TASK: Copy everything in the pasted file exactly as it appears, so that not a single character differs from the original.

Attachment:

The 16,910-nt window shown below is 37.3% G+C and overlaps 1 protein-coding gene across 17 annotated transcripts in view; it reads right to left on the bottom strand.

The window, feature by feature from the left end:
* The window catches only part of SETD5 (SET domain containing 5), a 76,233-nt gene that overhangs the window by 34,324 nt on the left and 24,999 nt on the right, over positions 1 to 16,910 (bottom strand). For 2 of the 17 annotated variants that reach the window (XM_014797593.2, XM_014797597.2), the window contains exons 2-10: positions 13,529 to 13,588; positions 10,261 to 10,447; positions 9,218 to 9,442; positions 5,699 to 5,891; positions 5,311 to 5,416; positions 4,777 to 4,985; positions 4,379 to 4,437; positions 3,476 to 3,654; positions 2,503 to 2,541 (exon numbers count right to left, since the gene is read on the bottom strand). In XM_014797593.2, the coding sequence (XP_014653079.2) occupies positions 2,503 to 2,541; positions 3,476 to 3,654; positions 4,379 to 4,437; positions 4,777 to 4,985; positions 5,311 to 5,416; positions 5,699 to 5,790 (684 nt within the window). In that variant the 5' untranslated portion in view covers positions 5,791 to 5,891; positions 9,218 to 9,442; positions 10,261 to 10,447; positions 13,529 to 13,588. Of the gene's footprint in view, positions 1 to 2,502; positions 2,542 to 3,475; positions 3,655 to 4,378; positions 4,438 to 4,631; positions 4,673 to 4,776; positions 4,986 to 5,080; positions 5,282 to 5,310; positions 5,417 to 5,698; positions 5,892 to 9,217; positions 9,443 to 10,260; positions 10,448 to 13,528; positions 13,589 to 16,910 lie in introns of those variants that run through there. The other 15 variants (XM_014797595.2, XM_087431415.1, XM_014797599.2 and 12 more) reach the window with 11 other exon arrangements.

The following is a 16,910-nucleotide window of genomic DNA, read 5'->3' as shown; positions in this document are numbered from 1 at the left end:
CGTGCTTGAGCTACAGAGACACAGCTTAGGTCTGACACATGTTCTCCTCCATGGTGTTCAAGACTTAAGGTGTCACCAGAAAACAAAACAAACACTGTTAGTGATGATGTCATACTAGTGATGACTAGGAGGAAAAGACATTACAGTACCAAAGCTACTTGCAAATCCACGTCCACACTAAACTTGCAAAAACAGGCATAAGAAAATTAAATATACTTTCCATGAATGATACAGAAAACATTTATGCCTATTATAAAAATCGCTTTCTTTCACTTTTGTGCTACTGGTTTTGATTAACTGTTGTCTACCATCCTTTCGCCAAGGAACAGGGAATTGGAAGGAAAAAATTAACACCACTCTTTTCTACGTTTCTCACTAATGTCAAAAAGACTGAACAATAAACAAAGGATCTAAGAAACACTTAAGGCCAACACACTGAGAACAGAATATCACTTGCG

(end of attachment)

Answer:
The 16,910-nt window shown below is 37.3% G+C and overlaps 1 protein-coding gene across 17 annotated transcripts in view; it reads right to left on the bottom strand.

The window, feature by feature from the left end:
* The window catches only part of SETD5 (SET domain containing 5), a 76,233-nt gene that overhangs the window by 34,324 nt on the left and 24,999 nt on the right, over positions 1 to 16,910 (bottom strand). For 2 of the 17 annotated variants that reach the window (XM_014797593.2, XM_014797597.2), the window contains exons 2-10: positions 13,529 to 13,588; positions 10,261 to 10,447; positions 9,218 to 9,442; positions 5,699 to 5,891; positions 5,311 to 5,416; positions 4,777 to 4,985; positions 4,379 to 4,437; positions 3,476 to 3,654; positions 2,503 to 2,541 (exon numbers count right to left, since the gene is read on the bottom strand). In XM_014797593.2, the coding sequence (XP_014653079.2) occupies positions 2,503 to 2,541; positions 3,476 to 3,654; positions 4,379 to 4,437; positions 4,777 to 4,985; positions 5,311 to 5,416; positions 5,699 to 5,790 (684 nt within the window). In that variant the 5' untranslated portion in view covers positions 5,791 to 5,891; positions 9,218 to 9,442; positions 10,261 to 10,447; positions 13,529 to 13,588. Of the gene's footprint in view, positions 1 to 2,502; positions 2,542 to 3,475; positions 3,655 to 4,378; positions 4,438 to 4,631; positions 4,673 to 4,776; positions 4,986 to 5,080; positions 5,282 to 5,310; positions 5,417 to 5,698; positions 5,892 to 9,217; positions 9,443 to 10,260; positions 10,448 to 13,528; positions 13,589 to 16,910 lie in introns of those variants that run through there. The other 15 variants (XM_014797595.2, XM_087431415.1, XM_014797599.2 and 12 more) reach the window with 11 other exon arrangements.

The following is a 16,910-nucleotide window of genomic DNA, read 5'->3' as shown; positions in this document are numbered from 1 at the left end:
CGTGCTTGAGCTACAGAGACACAGCTTAGGTCTGACACATGTTCTCCTCCATGGTGTTCAAGACTTAAGGTGTCACCAGAAAACAAAACAAACACTGTTAGTGATGATGTCATACTAGTGATGACTAGGAGGAAAAGACATTACAGTACCAAAGCTACTTGCAAATCCACGTCCACACTAAACTTGCAAAAACAGGCATAAGAAAATTAAATATACTTTCCATGAATGATACAGAAAACATTTATGCCTATTATAAAAATCGCTTTCTTTCACTTTTGTGCTACTGGTTTTGATTAACTGTTGTCTACCATCCTTTCGCCAAGGAACAGGGAATTGGAAGGAAAAAATTAACACCACTCTTTTCTACGTTTCTCACTAATGTCAAAAAGACTGAACAATAAACAAAGGATCTAAGAAACACTTAAGGCCAACACACTGAGAACAGAATATCACTTGCG